Priscilla and Aquila were a husband/wife team who gave correct correcting to a friend named Apollos.
Acts 18:24-26 (NIV)
24 Meanwhile a Jew named Apollos, a native of Alexandria, came to Ephesus. He was a learned man, with a thorough knowledge of the Scriptures. 25 He had been instructed in the way of the Lord, and he spoke with great fervor and taught about Jesus accurately, though he knew only the baptism of John. 26 He began to speak boldly in the synagogue. When Priscilla and Aquila heard him, they invited him to their home and explained to him the way of God more adequately.
They realized two things about Apollos. One, he was sharp and smart with God’s word. Two, he was missing some key truths that should be part of his life and his teachings. With courtesy and respect, they corrected him in the privacy of their home.
Seven keys to giving correction:
1. Publicly praise, privately correct.
2. Begin by sharing strengths and positive points.
3. Be truthful, factual, and respectful.
4. Suggest brief strategies for improvement or change.
5. Offer a time-frame for accomplishing the improvement and ask if it is a fair expectation.
6. Schedule a follow-up meeting. (Step #4 and #5 are for a work review setting.)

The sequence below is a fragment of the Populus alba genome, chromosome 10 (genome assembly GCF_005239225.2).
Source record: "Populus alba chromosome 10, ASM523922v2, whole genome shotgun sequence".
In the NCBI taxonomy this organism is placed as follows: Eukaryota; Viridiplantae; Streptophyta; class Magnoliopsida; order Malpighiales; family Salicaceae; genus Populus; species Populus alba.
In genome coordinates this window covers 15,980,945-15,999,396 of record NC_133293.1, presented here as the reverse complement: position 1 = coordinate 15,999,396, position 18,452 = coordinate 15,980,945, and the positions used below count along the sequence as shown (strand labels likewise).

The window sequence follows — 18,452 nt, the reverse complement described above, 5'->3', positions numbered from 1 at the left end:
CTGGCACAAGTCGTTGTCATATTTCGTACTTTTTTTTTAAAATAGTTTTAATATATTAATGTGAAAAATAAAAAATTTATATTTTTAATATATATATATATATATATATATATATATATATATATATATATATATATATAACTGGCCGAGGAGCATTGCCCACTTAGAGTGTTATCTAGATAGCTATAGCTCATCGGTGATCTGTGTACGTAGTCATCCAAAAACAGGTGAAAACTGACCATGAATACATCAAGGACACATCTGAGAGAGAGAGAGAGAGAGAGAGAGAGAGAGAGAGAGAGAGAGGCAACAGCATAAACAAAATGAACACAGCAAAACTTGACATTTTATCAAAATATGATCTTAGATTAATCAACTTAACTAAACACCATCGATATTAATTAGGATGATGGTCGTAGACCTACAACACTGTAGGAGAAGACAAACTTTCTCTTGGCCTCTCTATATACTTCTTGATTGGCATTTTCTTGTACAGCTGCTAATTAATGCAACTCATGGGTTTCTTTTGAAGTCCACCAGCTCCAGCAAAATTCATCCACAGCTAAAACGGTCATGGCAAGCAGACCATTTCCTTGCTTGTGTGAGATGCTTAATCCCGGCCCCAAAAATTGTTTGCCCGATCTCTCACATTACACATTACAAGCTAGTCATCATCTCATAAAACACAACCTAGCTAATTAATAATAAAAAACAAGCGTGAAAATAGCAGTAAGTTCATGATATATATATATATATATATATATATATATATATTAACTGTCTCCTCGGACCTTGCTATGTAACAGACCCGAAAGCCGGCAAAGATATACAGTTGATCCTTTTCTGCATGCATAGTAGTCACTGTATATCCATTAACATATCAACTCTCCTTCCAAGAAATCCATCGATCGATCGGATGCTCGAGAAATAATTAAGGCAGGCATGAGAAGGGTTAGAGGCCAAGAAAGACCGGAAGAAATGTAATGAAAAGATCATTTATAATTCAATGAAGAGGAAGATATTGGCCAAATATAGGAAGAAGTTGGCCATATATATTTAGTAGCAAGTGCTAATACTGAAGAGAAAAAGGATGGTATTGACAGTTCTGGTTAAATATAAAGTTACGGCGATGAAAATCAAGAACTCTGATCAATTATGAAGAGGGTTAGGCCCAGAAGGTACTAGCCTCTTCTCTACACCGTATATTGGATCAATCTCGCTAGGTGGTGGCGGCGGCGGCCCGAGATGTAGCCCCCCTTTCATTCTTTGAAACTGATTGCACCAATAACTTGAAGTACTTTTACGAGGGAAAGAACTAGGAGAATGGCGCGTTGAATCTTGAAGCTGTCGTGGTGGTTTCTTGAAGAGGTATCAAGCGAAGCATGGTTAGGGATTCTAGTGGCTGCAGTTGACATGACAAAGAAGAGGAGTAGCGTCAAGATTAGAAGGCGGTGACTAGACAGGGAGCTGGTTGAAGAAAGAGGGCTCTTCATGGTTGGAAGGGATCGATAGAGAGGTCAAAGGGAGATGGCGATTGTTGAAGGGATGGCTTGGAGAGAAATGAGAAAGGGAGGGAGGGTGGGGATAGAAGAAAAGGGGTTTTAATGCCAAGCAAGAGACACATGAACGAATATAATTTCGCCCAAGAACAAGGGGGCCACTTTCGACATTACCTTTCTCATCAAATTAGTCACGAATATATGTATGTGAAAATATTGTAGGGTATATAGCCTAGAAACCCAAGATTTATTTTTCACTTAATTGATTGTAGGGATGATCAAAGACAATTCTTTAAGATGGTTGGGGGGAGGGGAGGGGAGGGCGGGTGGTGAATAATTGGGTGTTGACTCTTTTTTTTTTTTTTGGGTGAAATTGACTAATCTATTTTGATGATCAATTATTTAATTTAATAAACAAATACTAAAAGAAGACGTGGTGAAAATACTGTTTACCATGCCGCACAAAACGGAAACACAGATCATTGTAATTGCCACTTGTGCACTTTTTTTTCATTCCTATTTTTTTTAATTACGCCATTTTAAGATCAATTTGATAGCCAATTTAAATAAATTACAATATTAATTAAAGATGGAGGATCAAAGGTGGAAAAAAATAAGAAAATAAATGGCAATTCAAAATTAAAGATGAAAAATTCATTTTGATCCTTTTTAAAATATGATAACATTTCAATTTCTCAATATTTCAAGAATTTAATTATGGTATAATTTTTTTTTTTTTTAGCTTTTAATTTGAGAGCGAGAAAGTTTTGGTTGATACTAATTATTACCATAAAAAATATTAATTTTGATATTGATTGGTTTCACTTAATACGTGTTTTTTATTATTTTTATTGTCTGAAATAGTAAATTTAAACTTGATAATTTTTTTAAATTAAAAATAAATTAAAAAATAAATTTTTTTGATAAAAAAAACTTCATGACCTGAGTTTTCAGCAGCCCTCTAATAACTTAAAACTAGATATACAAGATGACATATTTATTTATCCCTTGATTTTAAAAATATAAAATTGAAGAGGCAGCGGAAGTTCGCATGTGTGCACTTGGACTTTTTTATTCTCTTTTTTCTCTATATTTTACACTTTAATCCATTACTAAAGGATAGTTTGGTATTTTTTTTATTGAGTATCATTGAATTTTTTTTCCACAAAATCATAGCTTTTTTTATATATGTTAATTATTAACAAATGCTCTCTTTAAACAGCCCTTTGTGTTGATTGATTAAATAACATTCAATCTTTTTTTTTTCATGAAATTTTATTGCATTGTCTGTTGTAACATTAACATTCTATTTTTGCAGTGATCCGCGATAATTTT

7. Finish with encouragement, review the strengths and share confidence in their abilities.
Wise leaders and people value honesty.
Proverbs 16: 13 (NIV)
13 Kings take pleasure in honest lips;
they value a man who speaks the truth.
You may not always receive correct correction, but can still benefit from incorrect correction.
Six keys to receiving correction:
1. Listen well.
2. Do not defend or argue.
3. Embrace what is accurate.
4. Ignore caustic criticism.
5. Ask if there is anything else the person wishes to include.
6. Thank them for their comments.
Proverbs 16:23-25 (NIV)
23 A wise man’s heart guides his mouth,
and his lips promote instruction.
24 Pleasant words are a honeycomb, sweet to the soul and healing to the bones.
What have you found helpful giving or receiving correction?